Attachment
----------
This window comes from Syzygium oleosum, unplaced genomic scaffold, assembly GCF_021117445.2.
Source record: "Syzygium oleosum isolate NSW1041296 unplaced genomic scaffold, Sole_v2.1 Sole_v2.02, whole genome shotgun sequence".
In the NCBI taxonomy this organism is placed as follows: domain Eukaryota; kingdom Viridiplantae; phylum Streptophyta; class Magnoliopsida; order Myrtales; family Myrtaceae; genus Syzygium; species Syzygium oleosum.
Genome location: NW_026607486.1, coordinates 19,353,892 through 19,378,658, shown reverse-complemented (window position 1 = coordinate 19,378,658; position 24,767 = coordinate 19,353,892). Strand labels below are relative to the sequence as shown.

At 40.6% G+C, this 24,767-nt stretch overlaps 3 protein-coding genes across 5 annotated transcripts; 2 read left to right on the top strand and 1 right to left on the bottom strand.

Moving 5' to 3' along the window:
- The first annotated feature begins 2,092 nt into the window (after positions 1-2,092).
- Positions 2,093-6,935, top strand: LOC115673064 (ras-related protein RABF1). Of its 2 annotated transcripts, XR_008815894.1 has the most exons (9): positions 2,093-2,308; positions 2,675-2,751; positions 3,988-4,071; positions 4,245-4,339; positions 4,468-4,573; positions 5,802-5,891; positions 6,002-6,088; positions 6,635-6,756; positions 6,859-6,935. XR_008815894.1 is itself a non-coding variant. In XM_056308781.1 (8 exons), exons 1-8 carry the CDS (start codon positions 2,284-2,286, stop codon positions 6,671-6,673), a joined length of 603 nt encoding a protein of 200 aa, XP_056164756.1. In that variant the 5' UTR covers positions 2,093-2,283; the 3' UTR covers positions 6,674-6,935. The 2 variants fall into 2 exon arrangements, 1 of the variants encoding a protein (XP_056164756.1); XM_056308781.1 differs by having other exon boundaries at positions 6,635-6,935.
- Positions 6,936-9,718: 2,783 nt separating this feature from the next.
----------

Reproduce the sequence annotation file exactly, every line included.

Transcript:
This window comes from Syzygium oleosum, unplaced genomic scaffold, assembly GCF_021117445.2.
Source record: "Syzygium oleosum isolate NSW1041296 unplaced genomic scaffold, Sole_v2.1 Sole_v2.02, whole genome shotgun sequence".
In the NCBI taxonomy this organism is placed as follows: domain Eukaryota; kingdom Viridiplantae; phylum Streptophyta; class Magnoliopsida; order Myrtales; family Myrtaceae; genus Syzygium; species Syzygium oleosum.
Genome location: NW_026607486.1, coordinates 19,353,892 through 19,378,658, shown reverse-complemented (window position 1 = coordinate 19,378,658; position 24,767 = coordinate 19,353,892). Strand labels below are relative to the sequence as shown.

At 40.6% G+C, this 24,767-nt stretch overlaps 3 protein-coding genes across 5 annotated transcripts; 2 read left to right on the top strand and 1 right to left on the bottom strand.

Moving 5' to 3' along the window:
- The first annotated feature begins 2,092 nt into the window (after positions 1-2,092).
- Positions 2,093-6,935, top strand: LOC115673064 (ras-related protein RABF1). Of its 2 annotated transcripts, XR_008815894.1 has the most exons (9): positions 2,093-2,308; positions 2,675-2,751; positions 3,988-4,071; positions 4,245-4,339; positions 4,468-4,573; positions 5,802-5,891; positions 6,002-6,088; positions 6,635-6,756; positions 6,859-6,935. XR_008815894.1 is itself a non-coding variant. In XM_056308781.1 (8 exons), exons 1-8 carry the CDS (start codon positions 2,284-2,286, stop codon positions 6,671-6,673), a joined length of 603 nt encoding a protein of 200 aa, XP_056164756.1. In that variant the 5' UTR covers positions 2,093-2,283; the 3' UTR covers positions 6,674-6,935. The 2 variants fall into 2 exon arrangements, 1 of the variants encoding a protein (XP_056164756.1); XM_056308781.1 differs by having other exon boundaries at positions 6,635-6,935.
- Positions 6,936-9,718: 2,783 nt separating this feature from the next.